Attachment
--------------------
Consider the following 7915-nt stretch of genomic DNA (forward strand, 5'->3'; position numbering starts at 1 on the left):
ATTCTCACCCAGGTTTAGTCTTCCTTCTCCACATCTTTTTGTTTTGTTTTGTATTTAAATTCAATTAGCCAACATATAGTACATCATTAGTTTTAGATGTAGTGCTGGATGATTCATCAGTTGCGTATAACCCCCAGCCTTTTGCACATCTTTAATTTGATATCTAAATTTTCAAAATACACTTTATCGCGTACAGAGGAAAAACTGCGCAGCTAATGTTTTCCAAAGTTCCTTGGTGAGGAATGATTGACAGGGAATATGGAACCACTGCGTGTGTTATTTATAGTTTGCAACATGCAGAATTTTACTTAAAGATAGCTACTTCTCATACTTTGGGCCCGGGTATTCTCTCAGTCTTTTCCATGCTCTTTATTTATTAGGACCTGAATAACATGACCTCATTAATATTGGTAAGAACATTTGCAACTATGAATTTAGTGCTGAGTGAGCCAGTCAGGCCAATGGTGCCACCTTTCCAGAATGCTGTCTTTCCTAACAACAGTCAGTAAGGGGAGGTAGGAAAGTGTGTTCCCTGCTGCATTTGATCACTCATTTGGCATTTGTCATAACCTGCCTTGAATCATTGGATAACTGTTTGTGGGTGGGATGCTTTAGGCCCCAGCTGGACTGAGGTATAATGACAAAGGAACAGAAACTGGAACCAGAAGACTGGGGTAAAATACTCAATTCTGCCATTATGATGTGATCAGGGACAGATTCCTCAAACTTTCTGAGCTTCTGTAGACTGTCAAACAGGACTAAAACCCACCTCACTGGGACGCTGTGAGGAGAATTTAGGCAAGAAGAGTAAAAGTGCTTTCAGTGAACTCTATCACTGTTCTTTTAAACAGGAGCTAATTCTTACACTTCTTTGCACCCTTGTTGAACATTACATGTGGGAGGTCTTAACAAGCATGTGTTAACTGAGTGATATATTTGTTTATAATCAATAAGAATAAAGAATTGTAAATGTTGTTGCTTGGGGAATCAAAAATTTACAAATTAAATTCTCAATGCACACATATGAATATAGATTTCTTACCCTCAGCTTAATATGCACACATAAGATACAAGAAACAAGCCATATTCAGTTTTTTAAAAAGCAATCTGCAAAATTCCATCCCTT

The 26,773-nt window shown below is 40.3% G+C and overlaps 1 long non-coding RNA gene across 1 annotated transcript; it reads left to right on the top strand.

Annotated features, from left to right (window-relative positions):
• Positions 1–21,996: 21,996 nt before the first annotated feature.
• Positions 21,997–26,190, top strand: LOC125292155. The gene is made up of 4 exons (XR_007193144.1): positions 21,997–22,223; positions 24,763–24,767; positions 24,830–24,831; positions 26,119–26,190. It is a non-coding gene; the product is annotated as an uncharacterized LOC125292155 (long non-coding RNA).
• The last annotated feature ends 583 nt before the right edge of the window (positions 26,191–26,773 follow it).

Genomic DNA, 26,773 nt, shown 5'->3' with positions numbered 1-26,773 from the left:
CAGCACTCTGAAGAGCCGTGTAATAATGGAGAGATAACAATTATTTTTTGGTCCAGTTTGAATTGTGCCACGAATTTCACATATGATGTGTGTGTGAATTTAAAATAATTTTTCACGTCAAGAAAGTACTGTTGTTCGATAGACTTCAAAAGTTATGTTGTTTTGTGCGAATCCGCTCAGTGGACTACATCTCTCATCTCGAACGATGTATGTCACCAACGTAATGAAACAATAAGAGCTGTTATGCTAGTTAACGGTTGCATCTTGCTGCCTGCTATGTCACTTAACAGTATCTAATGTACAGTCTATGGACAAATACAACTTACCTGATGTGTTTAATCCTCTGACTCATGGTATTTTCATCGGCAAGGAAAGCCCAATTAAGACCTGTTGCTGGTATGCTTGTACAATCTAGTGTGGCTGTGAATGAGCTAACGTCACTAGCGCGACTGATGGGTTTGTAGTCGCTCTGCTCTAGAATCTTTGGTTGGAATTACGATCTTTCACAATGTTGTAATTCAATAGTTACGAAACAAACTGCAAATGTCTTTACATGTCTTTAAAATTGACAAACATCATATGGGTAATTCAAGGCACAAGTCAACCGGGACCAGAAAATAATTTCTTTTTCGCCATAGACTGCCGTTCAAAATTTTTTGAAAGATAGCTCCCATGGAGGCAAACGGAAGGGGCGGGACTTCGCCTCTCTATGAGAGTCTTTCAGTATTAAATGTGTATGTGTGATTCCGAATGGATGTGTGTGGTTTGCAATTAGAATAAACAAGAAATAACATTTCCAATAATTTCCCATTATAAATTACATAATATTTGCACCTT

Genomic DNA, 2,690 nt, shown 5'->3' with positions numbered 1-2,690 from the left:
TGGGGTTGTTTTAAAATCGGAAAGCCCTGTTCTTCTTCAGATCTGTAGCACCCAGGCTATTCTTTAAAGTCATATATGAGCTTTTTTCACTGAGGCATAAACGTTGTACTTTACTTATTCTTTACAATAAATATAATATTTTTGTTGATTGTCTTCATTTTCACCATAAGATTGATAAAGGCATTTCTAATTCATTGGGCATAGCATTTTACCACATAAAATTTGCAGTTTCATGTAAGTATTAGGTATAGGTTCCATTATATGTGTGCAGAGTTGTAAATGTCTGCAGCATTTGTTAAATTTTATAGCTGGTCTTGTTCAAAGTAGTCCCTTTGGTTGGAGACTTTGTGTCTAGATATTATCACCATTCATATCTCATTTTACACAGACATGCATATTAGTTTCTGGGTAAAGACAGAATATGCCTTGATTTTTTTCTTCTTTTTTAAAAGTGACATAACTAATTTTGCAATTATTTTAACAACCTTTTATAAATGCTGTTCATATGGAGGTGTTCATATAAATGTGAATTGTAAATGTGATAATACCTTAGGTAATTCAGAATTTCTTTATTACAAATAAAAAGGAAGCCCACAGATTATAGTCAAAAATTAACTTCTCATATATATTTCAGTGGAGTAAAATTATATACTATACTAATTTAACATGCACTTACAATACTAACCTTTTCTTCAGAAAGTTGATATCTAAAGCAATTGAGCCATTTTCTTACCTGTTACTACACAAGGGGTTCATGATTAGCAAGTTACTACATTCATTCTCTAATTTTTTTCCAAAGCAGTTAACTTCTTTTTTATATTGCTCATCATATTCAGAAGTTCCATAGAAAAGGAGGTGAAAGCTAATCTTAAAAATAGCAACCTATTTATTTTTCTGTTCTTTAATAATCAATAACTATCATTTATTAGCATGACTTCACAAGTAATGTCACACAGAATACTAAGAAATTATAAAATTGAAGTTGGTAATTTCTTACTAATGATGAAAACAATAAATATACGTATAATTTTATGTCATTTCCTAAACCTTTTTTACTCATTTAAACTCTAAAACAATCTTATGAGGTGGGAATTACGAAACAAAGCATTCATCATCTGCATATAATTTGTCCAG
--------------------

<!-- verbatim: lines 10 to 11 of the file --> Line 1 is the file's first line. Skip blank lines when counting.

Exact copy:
Genomic DNA, 2,690 nt, shown 5'->3' with positions numbered 1-2,690 from the left:
TGGGGTTGTTTTAAAATCGGAAAGCCCTGTTCTTCTTCAGATCTGTAGCACCCAGGCTATTCTTTAAAGTCATATATGAGCTTTTTTCACTGAGGCATAAACGTTGTACTTTACTTATTCTTTACAATAAATATAATATTTTTGTTGATTGTCTTCATTTTCACCATAAGATTGATAAAGGCATTTCTAATTCATTGGGCATAGCATTTTACCACATAAAATTTGCAGTTTCATGTAAGTATTAGGTATAGGTTCCATTATATGTGTGCAGAGTTGTAAATGTCTGCAGCATTTGTTAAATTTTATAGCTGGTCTTGTTCAAAGTAGTCCCTTTGGTTGGAGACTTTGTGTCTAGATATTATCACCATTCATATCTCATTTTACACAGACATGCATATTAGTTTCTGGGTAAAGACAGAATATGCCTTGATTTTTTTCTTCTTTTTTAAAAGTGACATAACTAATTTTGCAATTATTTTAACAACCTTTTATAAATGCTGTTCATATGGAGGTGTTCATATAAATGTGAATTGTAAATGTGATAATACCTTAGGTAATTCAGAATTTCTTTATTACAAATAAAAAGGAAGCCCACAGATTATAGTCAAAAATTAACTTCTCATATATATTTCAGTGGAGTAAAATTATATACTATACTAATTTAACATGCACTTACAATACTAACCTTTTCTTCAGAAAGTTGATATCTAAAGCAATTGAGCCATTTTCTTACCTGTTACTACACAAGGGGTTCATGATTAGCAAGTTACTACATTCATTCTCTAATTTTTTTCCAAAGCAGTTAACTTCTTTTTTATATTGCTCATCATATTCAGAAGTTCCATAGAAAAGGAGGTGAAAGCTAATCTTAAAAATAGCAACCTATTTATTTTTCTGTTCTTTAATAATCAATAACTATCATTTATTAGCATGACTTCACAAGTAATGTCACACAGAATACTAAGAAATTATAAAATTGAAGTTGGTAATTTCTTACTAATGATGAAAACAATAAATATACGTATAATTTTATGTCATTTCCTAAACCTTTTTTACTCATTTAAACTCTAAAACAATCTTATGAGGTGGGAATTACGAAACAAAGCATTCATCATCTGCATATAATTTGTCCAG